Boots on the ground: the ongoing day-to-day fight for pharmacy

Ross Ferguson

WHAT a missed opportunity. Presented with the option to robustly fight for pharmacists and patients, to speak out passionately about oppressive, dangerous, and damaging pharmacy working conditions, the Royal Pharmaceutical Society (RPS) has failed to capitalise and demonstrate that it is in touch with the serious concerns of the profession.

To be frank, I’m fed up with diplomacy. I want the RPS to acknowledge pharmacy’s dirty little open secret and call out the perpetrators. I’m sure the majority of pharmacists want to see this too, rather than an asinine statement which appears to have been purposely designed to avoid anything that anybody could construe as being critical.

Show us the passion and ditch the diplomacy — sometimes a well-rehearsed massaged message just doesn’t cut it. Not only is it the right thing to do, but it’s what the members want and expect. I certainly don’t think it’ll do the membership numbers any harm.

I’m not a cheerleader for the Pharmacists’ Defence Association (PDA), although I do have insurance with them, but they just seem to get it. They have a clear mission and I’m impressed by their approach and ability to focus on the big issues, and they don’t have a problem upsetting people who obstruct their path. They have led this issue from the start — I’d like to have seen the RPS take on that role with equal vigour.

As for the crisis itself (and it is one, for the profession and patients), it is clear that no lessons have been learned thus far. The concerns of Greg Lawton were simply dismissed by the Boots spokesperson as yesterday’s news. He also said his door was always open if people had concerns — having an open door is great, but how many people will use it after the way the concerns highlighted in the programme were dealt with?

Something else that irritated me was the mention of company SOPs and the conclusion that everything would be OK if they were just followed. SOPs aren’t a panacea — if there are fundamental flaws in the working environment, then they are less than useless. Except of course if you can use them to deflect the attentions of the regulator from senior management towards responsible pharmacists (RPs) and also use them against pharmacists should they, for whatever reason, have acted contra to an SOP.

Last year Boots appeared to have been busy managing its reputation, allegedly sending a message to employees not to engage in social media chatter, or speak to the GPhC (if a screenshot of that message on Twitter is to be believed). Some may see this as censorship and control freakery, others as a necessary evil, but it certainly doesn’t sound good and this type of attitude is unlikely to stimulate an open and transparent culture in the organisation.

The text of the message read: “A reminder: No store based colleague including the pharmacist and store manager have permission to enter into any external correspondence other than in person or via the telephone (or in conjunction with the delivery of a pharmacy service) without first seeking guidance.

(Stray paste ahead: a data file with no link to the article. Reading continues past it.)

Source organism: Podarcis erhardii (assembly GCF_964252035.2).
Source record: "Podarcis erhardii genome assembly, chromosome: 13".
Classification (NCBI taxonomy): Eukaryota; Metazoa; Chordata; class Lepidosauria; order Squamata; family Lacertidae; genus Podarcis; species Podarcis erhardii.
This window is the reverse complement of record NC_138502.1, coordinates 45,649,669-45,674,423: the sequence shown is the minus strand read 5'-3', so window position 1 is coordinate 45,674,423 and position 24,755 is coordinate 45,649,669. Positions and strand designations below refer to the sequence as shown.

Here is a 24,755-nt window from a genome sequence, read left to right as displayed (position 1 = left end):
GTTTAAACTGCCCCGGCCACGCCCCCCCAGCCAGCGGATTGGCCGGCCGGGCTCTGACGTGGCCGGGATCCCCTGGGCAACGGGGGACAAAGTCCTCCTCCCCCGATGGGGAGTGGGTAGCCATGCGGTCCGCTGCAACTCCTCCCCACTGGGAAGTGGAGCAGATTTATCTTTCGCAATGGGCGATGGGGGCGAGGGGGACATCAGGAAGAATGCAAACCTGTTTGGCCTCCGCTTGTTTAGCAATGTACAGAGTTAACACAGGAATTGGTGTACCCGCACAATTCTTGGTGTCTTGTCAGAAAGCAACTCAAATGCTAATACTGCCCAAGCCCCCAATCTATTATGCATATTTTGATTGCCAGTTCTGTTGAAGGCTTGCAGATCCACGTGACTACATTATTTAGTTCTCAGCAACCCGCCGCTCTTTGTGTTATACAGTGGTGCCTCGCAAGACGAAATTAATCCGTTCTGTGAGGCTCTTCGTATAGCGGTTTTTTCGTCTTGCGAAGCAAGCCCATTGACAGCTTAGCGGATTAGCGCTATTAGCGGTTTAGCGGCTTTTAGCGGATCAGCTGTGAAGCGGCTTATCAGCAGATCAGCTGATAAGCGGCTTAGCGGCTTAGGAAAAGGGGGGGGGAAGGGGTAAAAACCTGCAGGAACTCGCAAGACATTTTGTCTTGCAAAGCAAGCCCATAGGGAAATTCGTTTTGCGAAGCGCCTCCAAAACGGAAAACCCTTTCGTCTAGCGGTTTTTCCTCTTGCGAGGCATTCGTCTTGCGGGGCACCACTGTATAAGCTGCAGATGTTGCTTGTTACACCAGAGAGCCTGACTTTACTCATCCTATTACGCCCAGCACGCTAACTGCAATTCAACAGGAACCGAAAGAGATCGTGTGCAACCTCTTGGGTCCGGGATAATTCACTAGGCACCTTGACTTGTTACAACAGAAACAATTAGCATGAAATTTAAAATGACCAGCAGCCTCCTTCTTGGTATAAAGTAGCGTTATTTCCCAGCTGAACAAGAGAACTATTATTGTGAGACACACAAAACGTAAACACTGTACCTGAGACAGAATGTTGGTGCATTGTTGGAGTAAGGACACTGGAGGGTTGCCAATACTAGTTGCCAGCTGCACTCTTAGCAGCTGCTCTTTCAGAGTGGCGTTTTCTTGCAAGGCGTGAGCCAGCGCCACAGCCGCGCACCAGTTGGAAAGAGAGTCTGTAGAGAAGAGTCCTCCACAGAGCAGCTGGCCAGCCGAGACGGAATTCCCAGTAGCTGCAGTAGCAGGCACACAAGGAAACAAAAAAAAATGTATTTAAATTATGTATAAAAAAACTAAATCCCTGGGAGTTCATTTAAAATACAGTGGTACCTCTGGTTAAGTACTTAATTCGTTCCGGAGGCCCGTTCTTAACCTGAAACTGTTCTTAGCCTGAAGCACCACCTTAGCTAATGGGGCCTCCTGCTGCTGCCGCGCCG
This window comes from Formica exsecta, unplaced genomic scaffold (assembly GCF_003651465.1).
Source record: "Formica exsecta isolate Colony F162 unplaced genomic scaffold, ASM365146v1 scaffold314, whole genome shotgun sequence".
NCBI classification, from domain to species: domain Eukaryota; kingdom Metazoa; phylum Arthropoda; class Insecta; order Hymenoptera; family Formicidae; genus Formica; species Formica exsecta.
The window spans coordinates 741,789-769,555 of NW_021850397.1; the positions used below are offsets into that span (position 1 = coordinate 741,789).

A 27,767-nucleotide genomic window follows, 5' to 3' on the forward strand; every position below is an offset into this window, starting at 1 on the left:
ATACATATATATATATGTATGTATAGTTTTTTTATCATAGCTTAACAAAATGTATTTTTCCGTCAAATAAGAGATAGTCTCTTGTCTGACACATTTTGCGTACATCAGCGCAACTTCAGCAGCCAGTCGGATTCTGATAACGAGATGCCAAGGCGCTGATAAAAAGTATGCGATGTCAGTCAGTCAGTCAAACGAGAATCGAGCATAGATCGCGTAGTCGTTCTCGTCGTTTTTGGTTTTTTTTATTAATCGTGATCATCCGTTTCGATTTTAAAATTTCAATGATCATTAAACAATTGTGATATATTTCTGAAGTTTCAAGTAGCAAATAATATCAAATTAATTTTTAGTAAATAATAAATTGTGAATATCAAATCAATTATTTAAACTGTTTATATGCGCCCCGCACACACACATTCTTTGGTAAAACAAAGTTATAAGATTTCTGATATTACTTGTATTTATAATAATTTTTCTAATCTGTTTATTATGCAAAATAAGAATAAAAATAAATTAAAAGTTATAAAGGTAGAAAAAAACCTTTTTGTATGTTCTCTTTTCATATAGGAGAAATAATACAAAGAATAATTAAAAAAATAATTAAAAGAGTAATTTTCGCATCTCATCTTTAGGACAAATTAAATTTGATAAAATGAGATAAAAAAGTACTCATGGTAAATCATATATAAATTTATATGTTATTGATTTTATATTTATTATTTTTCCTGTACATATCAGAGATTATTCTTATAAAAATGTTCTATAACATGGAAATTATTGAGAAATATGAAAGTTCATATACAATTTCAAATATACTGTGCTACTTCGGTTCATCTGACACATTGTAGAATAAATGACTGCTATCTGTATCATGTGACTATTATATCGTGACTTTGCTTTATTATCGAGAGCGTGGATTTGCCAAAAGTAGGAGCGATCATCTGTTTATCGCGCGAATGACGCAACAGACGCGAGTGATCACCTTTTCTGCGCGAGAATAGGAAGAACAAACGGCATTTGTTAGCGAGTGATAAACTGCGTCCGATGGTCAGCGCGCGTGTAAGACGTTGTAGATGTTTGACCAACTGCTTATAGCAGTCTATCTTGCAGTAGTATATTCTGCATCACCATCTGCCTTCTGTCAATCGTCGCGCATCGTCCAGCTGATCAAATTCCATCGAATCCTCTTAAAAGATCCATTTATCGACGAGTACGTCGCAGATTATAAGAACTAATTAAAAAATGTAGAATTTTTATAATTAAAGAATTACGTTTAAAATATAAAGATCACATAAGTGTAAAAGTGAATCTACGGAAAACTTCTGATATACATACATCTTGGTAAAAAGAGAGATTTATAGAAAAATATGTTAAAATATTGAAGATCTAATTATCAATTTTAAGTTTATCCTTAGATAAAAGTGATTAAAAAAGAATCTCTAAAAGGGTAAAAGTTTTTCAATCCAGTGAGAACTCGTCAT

“This includes all forms of written correspondence (emails/texts/social media) with patients and any contact whatsoever with external bodies (e.g. NHS England, GPhC, CCGs).”

Now, read that again and let it sink in.

I want the General Pharmaceutical Council (GPhC) to be tough, challenging, but also understanding. Pharmacists are asking for help, they are under immense pressure, they can’t fight this ongoing battle alone. There is a mismatch between the GPhC’s response and what pharmacists on the ground are experiencing. Why is that? How can we ensure the GPhC sees the real picture and take steps to protect patients from harm and reduces the negative impact on pharmacist health and wellbeing? Yes, pharmacists in pharmacies are best placed to decide on staffing levels, but they aren’t being allowed to. That is the problem.

And finally, there are some elephants in the room that have yet to be mentioned, and it does raise questions in pharmacists’ minds. Perhaps the most glaring is that our RPS chief executive, Paul Bennett, was superintendent and director of professional services at Boots from 2008-2013. RPS members and potential members will, quite rightly, be keen to hear how he tackled this crucial issue and what his thoughts are on the subject now.

Other questions pharmacists have asked me in relation to the RPS include: what has the RPS done directly to tackle this long-standing problem (other than publish guidance)? How is the RPS, as a leadership body, challenging employers and the GPhC? Is the RPS beholden to Boots financially in any way?

As a member I’m certainly interested in the answers. I don’t take any pleasure in posing these questions (the opposite in fact, it’s very uncomfortable), but these and others have to be answered if we want an open debate.

And finally, let’s be absolutely clear, this isn’t a single employer issue occurring in a handful of pharmacies; it’s much bigger than that (pharmacists on the ground know this), and it’s one that poses a serious threat to the profession and to the public. The community pharmacy funding cuts certainly aren’t going to improve things.

Now isn’t a time for being diplomatic, defensive, or divisive, it’s a time for action, collaboration and positive outcomes.

1 Comment on Boots on the ground: the ongoing day-to-day fight for pharmacy

  1. Don’t you think the RPS are actually partly to blame? By allowing the number of schools of pharmacy, and therefore the number of pharmacists, to be increased they have actually devalued the individual pharmacist? The attitude of companies now is “if you don’t like it then we’ll get someone else”. Is that also a contributing factor to the alleged problem of companies forcing out older, more experienced pharmacists, for cheaper younger versions?

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